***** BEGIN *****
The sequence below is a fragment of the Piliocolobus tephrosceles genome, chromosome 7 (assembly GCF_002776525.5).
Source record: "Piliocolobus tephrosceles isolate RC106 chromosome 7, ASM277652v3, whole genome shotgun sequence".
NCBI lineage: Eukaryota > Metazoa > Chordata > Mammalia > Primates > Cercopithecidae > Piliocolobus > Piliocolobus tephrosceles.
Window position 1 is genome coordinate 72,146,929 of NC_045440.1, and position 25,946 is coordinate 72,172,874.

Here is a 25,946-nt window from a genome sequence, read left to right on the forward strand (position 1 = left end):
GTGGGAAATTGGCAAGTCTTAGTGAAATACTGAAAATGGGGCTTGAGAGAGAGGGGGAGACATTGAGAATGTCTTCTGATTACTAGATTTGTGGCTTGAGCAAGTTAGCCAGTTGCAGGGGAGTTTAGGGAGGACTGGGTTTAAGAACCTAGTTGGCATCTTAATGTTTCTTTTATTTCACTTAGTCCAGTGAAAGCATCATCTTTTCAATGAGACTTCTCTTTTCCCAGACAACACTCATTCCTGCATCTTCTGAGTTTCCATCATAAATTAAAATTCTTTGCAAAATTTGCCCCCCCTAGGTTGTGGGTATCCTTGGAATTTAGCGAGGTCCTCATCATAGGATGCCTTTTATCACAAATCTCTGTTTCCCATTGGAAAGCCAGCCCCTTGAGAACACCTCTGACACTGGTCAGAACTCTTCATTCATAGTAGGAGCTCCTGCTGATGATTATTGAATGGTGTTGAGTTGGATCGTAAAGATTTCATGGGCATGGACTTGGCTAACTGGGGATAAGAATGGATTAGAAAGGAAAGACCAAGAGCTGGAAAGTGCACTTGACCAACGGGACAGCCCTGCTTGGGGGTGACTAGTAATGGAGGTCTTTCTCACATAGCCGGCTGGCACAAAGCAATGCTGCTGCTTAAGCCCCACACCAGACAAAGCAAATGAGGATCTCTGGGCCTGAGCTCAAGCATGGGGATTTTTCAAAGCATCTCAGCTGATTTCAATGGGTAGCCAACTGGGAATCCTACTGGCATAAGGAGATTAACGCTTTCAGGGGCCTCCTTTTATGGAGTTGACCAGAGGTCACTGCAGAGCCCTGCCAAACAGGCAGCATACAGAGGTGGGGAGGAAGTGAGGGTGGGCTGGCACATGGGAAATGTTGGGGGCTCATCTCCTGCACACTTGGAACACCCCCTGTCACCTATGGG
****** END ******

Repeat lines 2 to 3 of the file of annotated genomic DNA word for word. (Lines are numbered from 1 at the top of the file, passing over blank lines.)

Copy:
Source record: "Piliocolobus tephrosceles isolate RC106 chromosome 7, ASM277652v3, whole genome shotgun sequence".
NCBI lineage: Eukaryota > Metazoa > Chordata > Mammalia > Primates > Cercopithecidae > Piliocolobus > Piliocolobus tephrosceles.